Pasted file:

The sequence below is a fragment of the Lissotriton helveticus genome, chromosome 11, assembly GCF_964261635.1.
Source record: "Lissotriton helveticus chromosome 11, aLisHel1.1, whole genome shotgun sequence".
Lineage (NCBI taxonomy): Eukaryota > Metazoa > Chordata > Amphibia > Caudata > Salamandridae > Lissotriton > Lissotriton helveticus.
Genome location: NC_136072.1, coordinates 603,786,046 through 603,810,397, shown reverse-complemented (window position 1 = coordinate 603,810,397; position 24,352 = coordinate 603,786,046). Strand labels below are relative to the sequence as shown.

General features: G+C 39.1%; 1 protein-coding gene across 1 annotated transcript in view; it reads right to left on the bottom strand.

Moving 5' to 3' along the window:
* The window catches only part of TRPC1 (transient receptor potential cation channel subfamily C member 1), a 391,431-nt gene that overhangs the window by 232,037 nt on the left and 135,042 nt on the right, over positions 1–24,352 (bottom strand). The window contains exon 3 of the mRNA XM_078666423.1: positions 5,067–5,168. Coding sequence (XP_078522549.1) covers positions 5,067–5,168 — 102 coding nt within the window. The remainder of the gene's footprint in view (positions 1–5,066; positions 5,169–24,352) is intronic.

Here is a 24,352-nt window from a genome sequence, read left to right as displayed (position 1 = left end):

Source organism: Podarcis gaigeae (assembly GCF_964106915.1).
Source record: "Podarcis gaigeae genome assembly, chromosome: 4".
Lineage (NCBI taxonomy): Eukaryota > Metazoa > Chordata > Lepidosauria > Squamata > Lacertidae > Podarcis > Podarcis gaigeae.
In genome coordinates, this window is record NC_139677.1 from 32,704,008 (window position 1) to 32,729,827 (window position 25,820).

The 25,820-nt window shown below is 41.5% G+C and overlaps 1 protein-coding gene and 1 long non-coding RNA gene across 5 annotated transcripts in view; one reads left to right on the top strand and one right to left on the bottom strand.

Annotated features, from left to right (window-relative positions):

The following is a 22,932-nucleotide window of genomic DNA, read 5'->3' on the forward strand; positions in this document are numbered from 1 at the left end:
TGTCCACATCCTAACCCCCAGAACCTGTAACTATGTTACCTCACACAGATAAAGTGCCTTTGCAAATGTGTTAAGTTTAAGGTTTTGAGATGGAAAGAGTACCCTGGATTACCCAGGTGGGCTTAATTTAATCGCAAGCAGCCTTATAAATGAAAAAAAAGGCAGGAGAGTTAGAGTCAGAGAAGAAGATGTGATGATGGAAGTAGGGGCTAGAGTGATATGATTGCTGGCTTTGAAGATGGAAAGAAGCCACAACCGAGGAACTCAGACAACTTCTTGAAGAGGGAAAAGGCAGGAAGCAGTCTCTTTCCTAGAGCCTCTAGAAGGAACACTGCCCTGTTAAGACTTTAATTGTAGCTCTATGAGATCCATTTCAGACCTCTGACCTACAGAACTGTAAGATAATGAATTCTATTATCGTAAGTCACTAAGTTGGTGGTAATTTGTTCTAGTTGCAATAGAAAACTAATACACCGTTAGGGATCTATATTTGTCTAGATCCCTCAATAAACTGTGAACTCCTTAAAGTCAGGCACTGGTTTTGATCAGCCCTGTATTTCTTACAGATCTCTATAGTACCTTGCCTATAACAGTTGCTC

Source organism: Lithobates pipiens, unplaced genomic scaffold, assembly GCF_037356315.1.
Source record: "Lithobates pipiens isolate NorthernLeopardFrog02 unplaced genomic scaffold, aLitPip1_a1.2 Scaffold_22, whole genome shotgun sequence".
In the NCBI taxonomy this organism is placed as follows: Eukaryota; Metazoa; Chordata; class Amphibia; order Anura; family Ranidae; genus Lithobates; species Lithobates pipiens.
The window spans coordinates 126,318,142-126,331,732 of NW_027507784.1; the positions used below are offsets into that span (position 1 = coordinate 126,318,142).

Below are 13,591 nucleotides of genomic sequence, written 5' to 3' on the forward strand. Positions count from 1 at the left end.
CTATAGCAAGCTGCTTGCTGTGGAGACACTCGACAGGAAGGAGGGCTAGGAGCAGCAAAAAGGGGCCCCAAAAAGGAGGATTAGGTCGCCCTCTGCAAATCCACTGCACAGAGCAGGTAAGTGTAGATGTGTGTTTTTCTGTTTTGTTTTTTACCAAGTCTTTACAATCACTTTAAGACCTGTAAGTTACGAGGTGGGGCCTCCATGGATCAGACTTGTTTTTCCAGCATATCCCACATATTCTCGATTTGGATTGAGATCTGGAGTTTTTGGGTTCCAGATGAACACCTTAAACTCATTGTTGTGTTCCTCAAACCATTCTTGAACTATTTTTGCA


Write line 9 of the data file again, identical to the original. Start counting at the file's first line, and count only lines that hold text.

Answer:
Source organism: Podarcis gaigeae (assembly GCF_964106915.1).